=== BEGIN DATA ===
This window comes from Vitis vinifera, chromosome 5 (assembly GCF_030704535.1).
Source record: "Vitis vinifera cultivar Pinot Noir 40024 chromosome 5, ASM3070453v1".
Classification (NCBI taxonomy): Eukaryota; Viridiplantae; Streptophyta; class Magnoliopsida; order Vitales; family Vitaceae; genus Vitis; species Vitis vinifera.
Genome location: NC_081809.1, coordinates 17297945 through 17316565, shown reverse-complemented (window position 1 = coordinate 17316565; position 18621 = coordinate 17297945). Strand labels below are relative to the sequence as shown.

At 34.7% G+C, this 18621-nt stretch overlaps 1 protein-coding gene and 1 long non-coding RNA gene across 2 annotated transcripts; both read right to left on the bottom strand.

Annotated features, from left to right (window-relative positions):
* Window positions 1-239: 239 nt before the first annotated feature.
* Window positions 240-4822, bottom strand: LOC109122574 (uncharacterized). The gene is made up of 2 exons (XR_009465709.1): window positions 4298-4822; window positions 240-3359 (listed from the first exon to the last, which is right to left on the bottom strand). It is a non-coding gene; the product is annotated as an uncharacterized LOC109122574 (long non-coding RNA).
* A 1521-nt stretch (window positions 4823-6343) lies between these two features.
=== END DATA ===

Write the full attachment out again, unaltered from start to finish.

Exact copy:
This window comes from Vitis vinifera, chromosome 5 (assembly GCF_030704535.1).
Source record: "Vitis vinifera cultivar Pinot Noir 40024 chromosome 5, ASM3070453v1".
Classification (NCBI taxonomy): Eukaryota; Viridiplantae; Streptophyta; class Magnoliopsida; order Vitales; family Vitaceae; genus Vitis; species Vitis vinifera.
Genome location: NC_081809.1, coordinates 17297945 through 17316565, shown reverse-complemented (window position 1 = coordinate 17316565; position 18621 = coordinate 17297945). Strand labels below are relative to the sequence as shown.

At 34.7% G+C, this 18621-nt stretch overlaps 1 protein-coding gene and 1 long non-coding RNA gene across 2 annotated transcripts; both read right to left on the bottom strand.

Annotated features, from left to right (window-relative positions):
* Window positions 1-239: 239 nt before the first annotated feature.
* Window positions 240-4822, bottom strand: LOC109122574 (uncharacterized). The gene is made up of 2 exons (XR_009465709.1): window positions 4298-4822; window positions 240-3359 (listed from the first exon to the last, which is right to left on the bottom strand). It is a non-coding gene; the product is annotated as an uncharacterized LOC109122574 (long non-coding RNA).
* A 1521-nt stretch (window positions 4823-6343) lies between these two features.